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Samsung L700 review:

Samsung L700

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The Good Decent amount of controls for a budget camera; great white-balance system provides neutral colors; solid metering system.

The Bad Photos were soft overall and had too many image artifacts; strangely labeled buttons can be confusing.

The Bottom Line It won't make perfect photos, but this camera's above-average controls and nice white balance make it a good choice for a budget shooter.

Visit manufacturer site for details.

CNET Editors' Rating

6.6 Overall
  • Design 7.0
  • Features 7.0
  • Performance 6.0
  • Image quality 6.0

Most sub-$200 shooters tone down or outright ignore many of the features and options found in their more expensive brethren. The Olympus FE-210 and HP Photosmart M537, for example, completely automate their shooting and leave settings such as white balance and ISO entirely out of your hands. If you plan to spend as little as possible on a camera, you can expect to find an extremely simple device with few settings. Samsung's 7-megapixel L700 skirts this rule, offering a solid selection of controls and options in a surprisingly inexpensive package.

While it's not a fashion camera like the Sony Cyber-shot DSC-T100, the L700 hardly looks ugly. Its compact, all-aluminum body comes in silver and black versions and slips easily into most pockets. Its 2.5-inch LCD isn't large by this season's standards, but it's bright and clear enough to shoot in all but the most direct sunlight. The 35mm-to-105mm-equivalent lens offers a standard 3x zoom factor and does little to distinguish the camera from the competition.

Compared to a lot of other budget cameras, Samsung's L700 offers plenty of options when shooting, including sensitivity, white balance, and exposure compensation. The camera's sensitivity peaks at ISO 1,600, allowing nice flexibility in low-light and high-speed shooting. White-balance settings include standard (aka auto), cloudy, sunny, tungsten, fluorescent, and manual. We rarely see manual white balance modes in budget cameras, so this came as a pleasant surprise.

If the various white balance modes aren't enough for you, the L700 also lets you tweak the individual red, blue, and green color channels. While not technically a white-balance setting, it does let you change how colors look in your shots. Most cameras include black-and-white, sepia, and various tinted color modes, but the L700's much more precise, customizable color controls surprised us.

Samsung's menus may be simple, but getting to them can be confusing. Most of the camera's shooting modes are accessible through the "+/-" button, a symbol that usually indicates only exposure compensation rather than all shooting settings. The mode button simply toggles between still photo and movie modes, but it's labeled with a large "M," a symbol that usually denotes manual shooting mode. The effects button, labeled with a cryptic "E," can apply a series of colors and highlight overlays to your shot, helping you frame and tint your photos. These strange buttons won't cause much of a problem once you get used to them, but they'll likely confuse new users and confound your friends if you hand off the camera so you can get into a shot.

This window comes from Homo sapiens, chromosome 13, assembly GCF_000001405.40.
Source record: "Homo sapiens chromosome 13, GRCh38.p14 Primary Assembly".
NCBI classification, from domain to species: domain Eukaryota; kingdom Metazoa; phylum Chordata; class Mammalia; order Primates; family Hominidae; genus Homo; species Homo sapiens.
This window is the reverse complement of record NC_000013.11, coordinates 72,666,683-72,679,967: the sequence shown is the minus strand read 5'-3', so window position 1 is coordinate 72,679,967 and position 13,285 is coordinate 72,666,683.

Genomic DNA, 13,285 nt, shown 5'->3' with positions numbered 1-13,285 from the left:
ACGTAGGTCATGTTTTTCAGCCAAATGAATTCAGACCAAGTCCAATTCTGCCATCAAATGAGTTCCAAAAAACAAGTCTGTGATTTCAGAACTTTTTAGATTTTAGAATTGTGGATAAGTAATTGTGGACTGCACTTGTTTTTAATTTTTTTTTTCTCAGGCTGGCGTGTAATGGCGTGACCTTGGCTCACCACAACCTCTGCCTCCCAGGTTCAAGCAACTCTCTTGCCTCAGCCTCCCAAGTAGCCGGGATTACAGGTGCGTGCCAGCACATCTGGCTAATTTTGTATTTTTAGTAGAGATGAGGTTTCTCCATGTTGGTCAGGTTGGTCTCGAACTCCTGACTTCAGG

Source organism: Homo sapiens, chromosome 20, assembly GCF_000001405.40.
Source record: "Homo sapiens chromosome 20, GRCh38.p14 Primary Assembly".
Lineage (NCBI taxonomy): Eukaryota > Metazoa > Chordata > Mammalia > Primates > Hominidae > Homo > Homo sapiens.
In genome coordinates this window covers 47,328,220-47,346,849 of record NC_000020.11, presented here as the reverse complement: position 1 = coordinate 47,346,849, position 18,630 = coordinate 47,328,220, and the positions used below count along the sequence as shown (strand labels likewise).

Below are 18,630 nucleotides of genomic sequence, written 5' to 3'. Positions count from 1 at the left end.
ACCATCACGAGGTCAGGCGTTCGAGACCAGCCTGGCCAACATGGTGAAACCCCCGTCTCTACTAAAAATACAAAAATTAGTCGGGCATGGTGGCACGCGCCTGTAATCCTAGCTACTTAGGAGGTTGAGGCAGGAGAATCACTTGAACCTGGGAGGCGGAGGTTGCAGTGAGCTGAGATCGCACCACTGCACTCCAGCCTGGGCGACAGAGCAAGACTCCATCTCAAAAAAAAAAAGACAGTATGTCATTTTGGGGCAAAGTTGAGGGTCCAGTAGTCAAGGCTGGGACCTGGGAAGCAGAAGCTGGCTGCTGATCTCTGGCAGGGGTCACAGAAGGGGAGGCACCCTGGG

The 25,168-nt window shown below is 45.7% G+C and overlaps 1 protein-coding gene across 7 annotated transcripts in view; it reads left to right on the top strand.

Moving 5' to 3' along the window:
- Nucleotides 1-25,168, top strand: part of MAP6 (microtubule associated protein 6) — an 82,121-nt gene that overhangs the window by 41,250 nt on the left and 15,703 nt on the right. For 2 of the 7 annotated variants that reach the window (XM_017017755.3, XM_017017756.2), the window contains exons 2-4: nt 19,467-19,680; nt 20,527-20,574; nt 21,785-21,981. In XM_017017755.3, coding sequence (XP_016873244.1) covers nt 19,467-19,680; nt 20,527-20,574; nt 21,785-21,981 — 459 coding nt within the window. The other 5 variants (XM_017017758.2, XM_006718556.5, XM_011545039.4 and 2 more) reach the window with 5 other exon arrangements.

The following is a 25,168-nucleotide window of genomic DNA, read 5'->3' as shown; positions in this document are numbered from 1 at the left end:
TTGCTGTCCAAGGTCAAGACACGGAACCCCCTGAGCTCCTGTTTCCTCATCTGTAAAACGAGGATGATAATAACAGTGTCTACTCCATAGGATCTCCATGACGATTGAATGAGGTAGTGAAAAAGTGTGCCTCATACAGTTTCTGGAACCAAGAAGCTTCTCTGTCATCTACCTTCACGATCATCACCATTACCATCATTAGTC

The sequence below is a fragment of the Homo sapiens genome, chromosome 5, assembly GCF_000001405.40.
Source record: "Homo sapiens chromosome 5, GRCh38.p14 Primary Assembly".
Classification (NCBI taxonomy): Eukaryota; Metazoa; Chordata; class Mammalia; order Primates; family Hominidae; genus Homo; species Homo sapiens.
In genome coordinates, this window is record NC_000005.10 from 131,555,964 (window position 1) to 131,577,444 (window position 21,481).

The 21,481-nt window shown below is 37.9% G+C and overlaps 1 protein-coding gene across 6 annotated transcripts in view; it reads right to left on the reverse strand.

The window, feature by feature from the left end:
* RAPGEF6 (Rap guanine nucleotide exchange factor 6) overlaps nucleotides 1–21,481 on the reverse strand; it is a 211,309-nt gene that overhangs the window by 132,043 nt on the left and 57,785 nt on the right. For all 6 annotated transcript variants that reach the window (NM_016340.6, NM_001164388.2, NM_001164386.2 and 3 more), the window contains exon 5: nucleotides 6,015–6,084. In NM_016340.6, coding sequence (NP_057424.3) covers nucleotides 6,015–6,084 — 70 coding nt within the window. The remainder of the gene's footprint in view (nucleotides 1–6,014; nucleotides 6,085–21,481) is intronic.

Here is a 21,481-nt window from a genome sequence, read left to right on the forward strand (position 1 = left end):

In our tests, the Samsung L700 performed acceptably for a budget camera, though it felt a bit sluggish for our tastes. The camera took 2.1 seconds to start up and capture its first JPEG. Shutter lag measured 0.6 second in our bright light test and 1.2 seconds under low light. Between shots, the camera requires an irritating 1.8 seconds before it can shoot again--and that's with the flash turned off. With the onboard flash enabled, the wait extended to 2.6 seconds. Continuous-shooting mode yielded an average of 0.9 frame per second when capturing 7-megapixel JPEGs and 1fps when capturing VGA-size JPEGs.

For a budget camera, the L700 produces decent enough photos, though close inspection reveals some image-quality flaws. While the camera's meter does a good job of determining exposures, even in some tough scenes, we saw image artifacts in all of our test shots. Text and hair often appeared fuzzy , and extremely fine details such as threads and wood grain sometimes completely disappeared into an indistinguishable blur.

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